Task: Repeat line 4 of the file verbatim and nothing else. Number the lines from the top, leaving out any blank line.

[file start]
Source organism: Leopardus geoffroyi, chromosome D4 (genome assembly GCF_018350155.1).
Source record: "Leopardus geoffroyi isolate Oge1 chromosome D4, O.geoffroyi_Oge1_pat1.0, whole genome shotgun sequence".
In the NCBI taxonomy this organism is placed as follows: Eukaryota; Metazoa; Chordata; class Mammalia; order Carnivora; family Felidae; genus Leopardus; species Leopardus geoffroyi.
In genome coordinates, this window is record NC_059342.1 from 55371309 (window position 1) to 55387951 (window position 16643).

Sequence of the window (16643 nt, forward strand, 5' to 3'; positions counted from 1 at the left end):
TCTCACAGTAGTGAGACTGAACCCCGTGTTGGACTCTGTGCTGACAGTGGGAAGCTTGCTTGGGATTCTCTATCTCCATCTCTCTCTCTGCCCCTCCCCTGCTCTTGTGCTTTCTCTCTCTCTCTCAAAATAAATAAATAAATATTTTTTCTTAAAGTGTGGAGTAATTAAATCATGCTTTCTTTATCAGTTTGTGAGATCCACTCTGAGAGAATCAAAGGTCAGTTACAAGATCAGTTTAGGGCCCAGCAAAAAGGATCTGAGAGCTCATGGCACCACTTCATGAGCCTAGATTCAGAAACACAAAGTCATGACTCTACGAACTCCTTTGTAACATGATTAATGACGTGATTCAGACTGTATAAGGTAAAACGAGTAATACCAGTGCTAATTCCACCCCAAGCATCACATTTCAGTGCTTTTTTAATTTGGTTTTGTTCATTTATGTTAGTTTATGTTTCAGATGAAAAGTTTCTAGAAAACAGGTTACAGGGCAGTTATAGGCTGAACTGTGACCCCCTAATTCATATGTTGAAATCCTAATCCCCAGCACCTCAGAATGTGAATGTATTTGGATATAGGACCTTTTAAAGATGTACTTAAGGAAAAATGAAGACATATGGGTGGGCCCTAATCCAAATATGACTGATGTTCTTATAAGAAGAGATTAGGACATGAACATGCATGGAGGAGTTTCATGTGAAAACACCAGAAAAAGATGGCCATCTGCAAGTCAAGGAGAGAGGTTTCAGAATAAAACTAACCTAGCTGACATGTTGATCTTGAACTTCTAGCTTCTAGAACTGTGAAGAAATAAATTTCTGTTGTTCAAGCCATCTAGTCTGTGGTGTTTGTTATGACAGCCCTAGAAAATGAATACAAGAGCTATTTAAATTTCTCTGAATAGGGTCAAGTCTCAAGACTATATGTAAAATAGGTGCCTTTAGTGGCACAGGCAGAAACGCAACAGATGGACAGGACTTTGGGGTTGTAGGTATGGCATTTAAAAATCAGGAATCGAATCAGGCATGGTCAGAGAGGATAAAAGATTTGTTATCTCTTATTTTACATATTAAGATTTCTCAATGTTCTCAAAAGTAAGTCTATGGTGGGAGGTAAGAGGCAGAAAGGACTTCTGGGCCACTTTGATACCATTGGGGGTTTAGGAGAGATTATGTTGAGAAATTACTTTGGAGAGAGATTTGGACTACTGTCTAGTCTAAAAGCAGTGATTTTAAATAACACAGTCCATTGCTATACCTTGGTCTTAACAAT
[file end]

In genome coordinates, this window is record NC_059342.1 from 55371309 (window position 1) to 55387951 (window position 16643).